The 1990 Alabama gubernatorial election may have done to the National Education Association (NEA) what the Bush-Dukakis 1988 election did to the American Civil Liberties Union (ACLU). It has become a political detriment to be a member.
When the NEA held its annual convention in Kansas City in the summer of 1990, the word was passed that the number-one NEA candidate this year was Paul Hubbert, Democratic nominee for Governor of Alabama. He was seeking to unseat Guy Hunt, the first Republican Governor in a century, who was elected four years ago under special circumstances when the Democrats were consumed in an intra-party fight.
As executive secretary of the Alabama Education Association, Paul Hubbert has run the state branch of the NEA for two decades and was well known as the most powerful lobbyist at the State Capitol in Montgomery. Some say he wields more influence than the Governor because of the votes in the State Legislature he can command.
Money has no problem for Hubbert’s candidacy. The NEA national Political Action Committee gave him $100,000. The political action committee of the Alabama teacher union, called AVOTE, gave him $1,115,000, and political action committee of the other state NEA affiliates joined in with lesser amounts.
Another state employees union political action committee called SEAPAC gave Hubbert $155,000. A political action committee called JOBPAC, funded primarily by gambling interests and trial lawyers, have him $560,000. The Alabama AFL-CIO gave him $49,000, and individual trial lawyers gave him at least $341,000.
Hubbert knows Alabama, and so he ran as a “conservative.” He touched every hot button designed to reassure conservatives.
To his own constituency, however, Hubbert made a strong pro-union pitch. In a letter to union members across the state, he told them that they had a “rare opportunity to send a loud, clear message across Alabama. Never before in our state’s history has a labor leader been elected governor. I believe the time has come. When I am elected I will be attentive to the needs of organized labor.”
In the stretch, Hubbert was predicted to win. But two weeks before the election, the grassroots went into action to tell the Alabama voters what a radical organization the NEA is.
With a modest expenditure of $500, a flier appeared all over the state entitled, “when the NEA talks, politicians listen, and Paul Hubbert received $100,000 from their political fund. Let’s ask Hubbert: does he support the NEA agenda, or does he just take their money and their orders?”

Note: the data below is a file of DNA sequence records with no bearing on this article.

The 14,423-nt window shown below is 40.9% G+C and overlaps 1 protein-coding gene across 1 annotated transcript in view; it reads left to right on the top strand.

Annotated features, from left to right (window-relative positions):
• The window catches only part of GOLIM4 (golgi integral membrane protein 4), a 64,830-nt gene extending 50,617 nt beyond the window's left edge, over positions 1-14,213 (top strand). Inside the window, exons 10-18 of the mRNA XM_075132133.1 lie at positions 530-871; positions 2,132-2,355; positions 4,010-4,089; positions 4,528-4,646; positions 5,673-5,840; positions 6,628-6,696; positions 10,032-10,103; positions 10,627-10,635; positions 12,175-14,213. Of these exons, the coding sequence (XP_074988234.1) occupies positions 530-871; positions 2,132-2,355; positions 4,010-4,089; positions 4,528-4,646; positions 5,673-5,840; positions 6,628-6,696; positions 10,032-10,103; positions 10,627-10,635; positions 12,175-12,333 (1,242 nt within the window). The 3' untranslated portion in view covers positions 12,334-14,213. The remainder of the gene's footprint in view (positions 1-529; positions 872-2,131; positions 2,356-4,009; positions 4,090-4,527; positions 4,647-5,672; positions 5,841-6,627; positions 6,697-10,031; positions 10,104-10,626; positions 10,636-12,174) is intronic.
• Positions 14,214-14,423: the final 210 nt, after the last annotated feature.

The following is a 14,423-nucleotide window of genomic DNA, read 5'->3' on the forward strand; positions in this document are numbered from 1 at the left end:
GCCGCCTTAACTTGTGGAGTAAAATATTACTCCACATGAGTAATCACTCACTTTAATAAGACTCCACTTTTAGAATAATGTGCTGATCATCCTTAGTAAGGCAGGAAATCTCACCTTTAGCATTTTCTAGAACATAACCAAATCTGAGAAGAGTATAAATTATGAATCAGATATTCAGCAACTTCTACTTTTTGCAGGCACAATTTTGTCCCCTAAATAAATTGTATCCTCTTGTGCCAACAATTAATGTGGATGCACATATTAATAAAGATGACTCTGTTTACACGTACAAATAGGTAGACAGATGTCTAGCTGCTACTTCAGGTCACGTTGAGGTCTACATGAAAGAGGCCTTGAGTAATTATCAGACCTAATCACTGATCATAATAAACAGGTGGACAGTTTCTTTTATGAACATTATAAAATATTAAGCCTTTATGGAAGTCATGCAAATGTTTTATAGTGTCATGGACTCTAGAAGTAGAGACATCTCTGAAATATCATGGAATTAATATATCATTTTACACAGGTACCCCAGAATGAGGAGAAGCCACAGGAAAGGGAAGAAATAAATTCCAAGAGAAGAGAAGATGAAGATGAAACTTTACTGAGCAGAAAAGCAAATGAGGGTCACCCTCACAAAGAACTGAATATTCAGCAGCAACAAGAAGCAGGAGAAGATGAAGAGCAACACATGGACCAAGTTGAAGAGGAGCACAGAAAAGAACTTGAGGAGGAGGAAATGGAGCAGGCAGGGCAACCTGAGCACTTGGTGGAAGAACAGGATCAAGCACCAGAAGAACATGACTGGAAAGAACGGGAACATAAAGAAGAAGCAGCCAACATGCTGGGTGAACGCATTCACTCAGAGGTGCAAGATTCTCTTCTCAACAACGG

Then the flier spelled out the NEA’s leftwing agenda: affirmative action, the right of homosexuals to teach in the classroom, tax funding of abortions, gun control, drafting women, socialized medicine, and decriminalizing marijuana. The flier stated that the NEA opposes competency tests for teachers, tuition tax credits, and voluntary prayer in the schools.
Taking his cue from the grassroots in the final weeks of the campaign, Guy Hunt charged that Hubbert even opposes testing school bus drivers for alcohol and drugs. Hubbert credited Hunt’s victory to “very devastating ads”; one linked Hubbert to radical NEA policies, and the other linked him to Jesse Jackson, with a voice-over saying that Hubbert would be “a great governor for Massachusetts.”
A letter to the editor of an Alabama newspaper summed up how convincingly the “ultra-liberal” label was hung on Hubbert. It said, “Hubbert speaks of a New South, but he really means the Old North. We’ve already voted against the dead ideas of McGovern, Mondale, and Dukakis, and now one of their clones is here among us running for governor.”
Until the grassroots-initiated flier made the rounds, most of Alabamians didn’t know how leftwing the NEA is, or even that it is a union at all. Printed copies of the resolutions passed at the national conventions are not easily available.
The NEA’s resolutions are not designed to inform its membership or the public. They are designed to empower NEA directors to spend the $3.8 million in NEA-PAC funds to elect candidates who will vote for the NEA agenda, and to empower the NEA’s professional lobbyists to spend the NEA’s $8.6 million lobbying fund to tell legislators how to vote.
Nationally, teachers’ unions spend nearly $5.2 million to elect their candidates in the 1989-1990 election cycle. The second largest recipient of teachers unions’ PAC funds was Harvey Gantt, the Democratic challenger to Senator Jesse Helms of North Carolina. Gantt received a $10,000 direct contribution and $100,000 in independent expenditures from NEA-PAC, plus donations from other teachers union-oriented PACs.